Roger Marolt: We are witnessing the devaluation of pictures
Independence Pass was a shindig of shutterbugs this weekend: cars tucked willy-nilly into roadside barrow ditches, children doing cartwheels on the yellow center stripe around a blind curve while teenage siblings struck poses in the parking lot and parents framed artsy pictures beneath bright aspen canopies at the Weller Lake trailhead. I’m sure hot dog vendors could have made a killing with a little forethought. But, who could have predicted it?
I have never seen so many leaf peepers. Hasn’t anyone heard this is offseason? The leaves are beautiful, but not any more stunning than they have been for the past hundred autumns. Why are so many more people coming to see them now? I think it is for fear of missing out. Sightseeing has become a game and everyone is keeping score.
The good news is that people aren’t sitting at home wasting time with social media. The bad is that they’ve hit the roads for it. I don’t think people today are more eager to drive four hours to gawk at leaves than ever before, but I do think they care a whole lot more about getting that one perfect shot of them to beat all on Instagram.
You’ve heard of eco-tourism. Service trips are popular. Vacations can be about religion, recreation, adventure and culture. There is ethnic and historic travel to consider. Fitness or a spa anyone? Remember when people climbed a mountain just because it was there? I’m telling you, what we witnessed last weekend in the mountains is the new top draw. It is lookey-me tourism! Dumb as it sounds, it appears people are packing up and flocking here primarily to get the perfect social media visual post. Trips will not be judged for success until all likes are tallied.
It might be a shift in why people visit places. The old way to travel was to head out to spots that interested you and, hopefully, discover something intangibly satisfying you could take away. It was enough to come home with stories and memories, or simply returning refreshed and invigorated. Now, it’s not so much about what you get out of it, but making sure as many people as possible believe they missed out. For this purpose, strangers and vague acquaintances serve better since, not knowing you well, they are more gullible. All likes count the same and everyone seems to be counting.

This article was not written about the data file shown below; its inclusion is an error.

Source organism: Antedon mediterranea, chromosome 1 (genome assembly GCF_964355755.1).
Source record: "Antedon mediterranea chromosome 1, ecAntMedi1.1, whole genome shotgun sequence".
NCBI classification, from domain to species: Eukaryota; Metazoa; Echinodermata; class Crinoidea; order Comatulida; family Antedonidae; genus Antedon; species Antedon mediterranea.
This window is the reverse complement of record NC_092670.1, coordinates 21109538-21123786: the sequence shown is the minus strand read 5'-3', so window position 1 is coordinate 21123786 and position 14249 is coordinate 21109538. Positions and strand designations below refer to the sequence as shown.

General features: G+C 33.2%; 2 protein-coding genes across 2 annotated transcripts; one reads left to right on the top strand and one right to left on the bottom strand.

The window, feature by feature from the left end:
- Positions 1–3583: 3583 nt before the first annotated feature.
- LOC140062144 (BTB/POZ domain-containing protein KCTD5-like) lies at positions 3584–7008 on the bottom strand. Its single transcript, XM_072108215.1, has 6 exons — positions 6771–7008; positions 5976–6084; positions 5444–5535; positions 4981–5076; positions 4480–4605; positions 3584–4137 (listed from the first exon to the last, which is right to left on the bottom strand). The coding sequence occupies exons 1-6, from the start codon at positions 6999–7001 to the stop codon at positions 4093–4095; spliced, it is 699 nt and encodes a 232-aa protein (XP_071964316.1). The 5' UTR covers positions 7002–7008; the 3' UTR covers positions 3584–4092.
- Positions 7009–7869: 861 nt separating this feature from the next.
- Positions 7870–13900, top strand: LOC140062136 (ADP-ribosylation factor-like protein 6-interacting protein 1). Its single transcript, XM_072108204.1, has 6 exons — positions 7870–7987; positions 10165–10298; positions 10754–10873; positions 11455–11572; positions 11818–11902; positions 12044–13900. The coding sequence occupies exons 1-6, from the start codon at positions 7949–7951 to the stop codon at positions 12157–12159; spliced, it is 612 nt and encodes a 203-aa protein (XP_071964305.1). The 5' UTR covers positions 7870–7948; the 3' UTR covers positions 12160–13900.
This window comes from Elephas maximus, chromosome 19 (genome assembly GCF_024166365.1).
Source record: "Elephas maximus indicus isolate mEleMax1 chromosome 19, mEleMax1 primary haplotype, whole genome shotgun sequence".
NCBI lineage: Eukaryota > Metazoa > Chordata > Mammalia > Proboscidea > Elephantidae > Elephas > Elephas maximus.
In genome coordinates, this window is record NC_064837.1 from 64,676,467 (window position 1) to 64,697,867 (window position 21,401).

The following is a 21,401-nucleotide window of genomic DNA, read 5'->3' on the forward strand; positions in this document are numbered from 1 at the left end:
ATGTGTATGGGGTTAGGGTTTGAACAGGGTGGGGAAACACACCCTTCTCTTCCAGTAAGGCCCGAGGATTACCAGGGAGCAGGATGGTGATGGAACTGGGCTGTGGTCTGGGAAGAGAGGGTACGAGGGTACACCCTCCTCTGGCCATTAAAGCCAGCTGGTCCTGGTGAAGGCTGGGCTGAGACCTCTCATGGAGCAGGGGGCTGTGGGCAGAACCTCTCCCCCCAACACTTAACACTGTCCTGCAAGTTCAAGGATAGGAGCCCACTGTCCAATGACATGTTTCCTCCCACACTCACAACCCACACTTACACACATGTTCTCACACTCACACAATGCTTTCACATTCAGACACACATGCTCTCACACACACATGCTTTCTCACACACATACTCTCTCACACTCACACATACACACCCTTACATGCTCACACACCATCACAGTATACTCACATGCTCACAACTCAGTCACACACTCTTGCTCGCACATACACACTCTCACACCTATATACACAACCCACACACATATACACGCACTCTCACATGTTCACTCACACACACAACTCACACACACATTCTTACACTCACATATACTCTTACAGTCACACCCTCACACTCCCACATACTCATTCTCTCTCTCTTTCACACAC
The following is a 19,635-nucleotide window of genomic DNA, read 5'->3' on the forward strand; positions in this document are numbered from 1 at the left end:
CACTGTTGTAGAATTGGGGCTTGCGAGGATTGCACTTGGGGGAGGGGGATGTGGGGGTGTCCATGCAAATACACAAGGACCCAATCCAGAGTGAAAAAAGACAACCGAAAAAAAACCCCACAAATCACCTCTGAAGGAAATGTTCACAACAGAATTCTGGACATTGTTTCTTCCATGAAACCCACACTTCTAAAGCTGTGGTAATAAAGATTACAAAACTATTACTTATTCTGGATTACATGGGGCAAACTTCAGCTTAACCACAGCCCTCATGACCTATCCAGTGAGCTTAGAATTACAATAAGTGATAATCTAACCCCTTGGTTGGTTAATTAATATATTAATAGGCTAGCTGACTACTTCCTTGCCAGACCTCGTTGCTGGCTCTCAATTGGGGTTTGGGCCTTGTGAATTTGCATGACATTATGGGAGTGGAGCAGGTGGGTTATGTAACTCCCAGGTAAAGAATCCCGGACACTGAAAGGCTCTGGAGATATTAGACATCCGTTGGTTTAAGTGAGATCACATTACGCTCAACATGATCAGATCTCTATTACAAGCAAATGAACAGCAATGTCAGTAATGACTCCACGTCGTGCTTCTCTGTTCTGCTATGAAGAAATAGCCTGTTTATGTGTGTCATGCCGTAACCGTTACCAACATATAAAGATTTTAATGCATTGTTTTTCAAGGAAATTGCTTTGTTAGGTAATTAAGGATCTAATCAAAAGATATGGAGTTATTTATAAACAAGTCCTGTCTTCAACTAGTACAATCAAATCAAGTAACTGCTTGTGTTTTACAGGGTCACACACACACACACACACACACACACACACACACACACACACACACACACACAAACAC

I’m not complaining, mind you. I’m observing. If sharing pictures on smartphones is the new driver of tourism, I want to know. More specifically, I want to know when the end is near. What does it mean for a place like Aspen, when nobody really cares about a place like Aspen except to pass through to snap a few quick photos and then rush to the nearest Wi-Fi hotspot to share them after some clever editing and tagging?
Sooner or later we are going to get sick of looking at each other’s pictures on our phones and pretending to like them only so that the world of posters and posers will like us back. It’s really not that fun when you think about it. We’d all be richer if digital photos in cyberspace were actually worth a dime a dozen.
I refuse to believe that inciting envy through photos — staged, enhanced and touched-up — will end up being something we knit into the cozy quilt of life to warm our souls over the long haul. There can’t be lasting joy in making others feel inadequate. We do not become better versions of ourselves proportionately to the number of anonymous followers who “heart” that we spent last week on Waikiki Beach. Eventually we will ask ourselves, “Is this really all there is?” Give me the old days when I at least knew for certain the daily grind was a common authentic experience.
One thing the golden leaves remind me strongly of each fall is the outdoor education trip I took with my eighth-grade classmates to the Outward Bound camp in Marble. For many Aspen kids, that local rite of passage vividly stands out. There aren’t many pictures from that week, but we have stories and memories that forever come up. When they do, we remember that the shared experience is more transformative than the solo. A highlight of that trip was spending 24 hours completely alone but together at the same time in the wilderness. You can’t describe what that is like, and that’s why we keep trying to.
This is not a wholly unique experience. When hardship, struggle, real fear and even tragedy bring us together, we suddenly get it. We need to get away so that we can get together, not separate ourselves in a constant competition of oneupmanship. Maybe the turning point will come when we finally realize that a word from the heart is worth a thousand pictures.
Roger Marolt thinks Instagram may be the starter’s gun for the rat race. Email at firstname.lastname@example.org.
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Tony Vagneur: While climate change is something to be tackled long-term in order to reduce wildfires, governments need to look into preventative measures that can be done now to help the land.